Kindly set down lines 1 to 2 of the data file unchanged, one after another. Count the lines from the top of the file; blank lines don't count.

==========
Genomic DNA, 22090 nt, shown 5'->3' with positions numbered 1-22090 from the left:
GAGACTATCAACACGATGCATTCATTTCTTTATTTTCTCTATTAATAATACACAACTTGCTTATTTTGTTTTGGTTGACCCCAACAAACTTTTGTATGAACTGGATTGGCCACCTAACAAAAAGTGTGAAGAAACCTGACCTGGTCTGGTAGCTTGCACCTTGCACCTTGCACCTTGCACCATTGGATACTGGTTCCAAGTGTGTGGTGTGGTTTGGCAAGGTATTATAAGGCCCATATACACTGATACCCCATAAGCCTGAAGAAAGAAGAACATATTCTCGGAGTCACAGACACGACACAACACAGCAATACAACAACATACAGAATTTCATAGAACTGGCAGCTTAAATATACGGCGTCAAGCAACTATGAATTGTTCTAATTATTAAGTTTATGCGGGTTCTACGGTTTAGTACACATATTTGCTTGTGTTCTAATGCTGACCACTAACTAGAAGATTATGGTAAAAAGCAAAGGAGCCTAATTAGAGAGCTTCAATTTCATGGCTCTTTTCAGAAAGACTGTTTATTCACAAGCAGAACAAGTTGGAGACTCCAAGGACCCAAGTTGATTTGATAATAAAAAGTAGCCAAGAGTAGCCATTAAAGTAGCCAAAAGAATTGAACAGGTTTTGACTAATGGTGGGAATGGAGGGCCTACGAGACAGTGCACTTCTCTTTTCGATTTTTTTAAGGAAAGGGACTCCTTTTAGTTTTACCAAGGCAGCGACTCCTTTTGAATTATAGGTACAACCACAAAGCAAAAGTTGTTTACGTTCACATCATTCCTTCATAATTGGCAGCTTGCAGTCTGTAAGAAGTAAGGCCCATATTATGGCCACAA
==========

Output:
Genomic DNA, 22090 nt, shown 5'->3' with positions numbered 1-22090 from the left:
GAGACTATCAACACGATGCATTCATTTCTTTATTTTCTCTATTAATAATACACAACTTGCTTATTTTGTTTTGGTTGACCCCAACAAACTTTTGTATGAACTGGATTGGCCACCTAACAAAAAGTGTGAAGAAACCTGACCTGGTCTGGTAGCTTGCACCTTGCACCTTGCACCTTGCACCATTGGATACTGGTTCCAAGTGTGTGGTGTGGTTTGGCAAGGTATTATAAGGCCCATATACACTGATACCCCATAAGCCTGAAGAAAGAAGAACATATTCTCGGAGTCACAGACACGACACAACACAGCAATACAACAACATACAGAATTTCATAGAACTGGCAGCTTAAATATACGGCGTCAAGCAACTATGAATTGTTCTAATTATTAAGTTTATGCGGGTTCTACGGTTTAGTACACATATTTGCTTGTGTTCTAATGCTGACCACTAACTAGAAGATTATGGTAAAAAGCAAAGGAGCCTAATTAGAGAGCTTCAATTTCATGGCTCTTTTCAGAAAGACTGTTTATTCACAAGCAGAACAAGTTGGAGACTCCAAGGACCCAAGTTGATTTGATAATAAAAAGTAGCCAAGAGTAGCCATTAAAGTAGCCAAAAGAATTGAACAGGTTTTGACTAATGGTGGGAATGGAGGGCCTACGAGACAGTGCACTTCTCTTTTCGATTTTTTTAAGGAAAGGGACTCCTTTTAGTTTTACCAAGGCAGCGACTCCTTTTGAATTATAGGTACAACCACAAAGCAAAAGTTGTTTACGTTCACATCATTCCTTCATAATTGGCAGCTTGCAGTCTGTAAGAAGTAAGGCCCATATTATGGCCACAA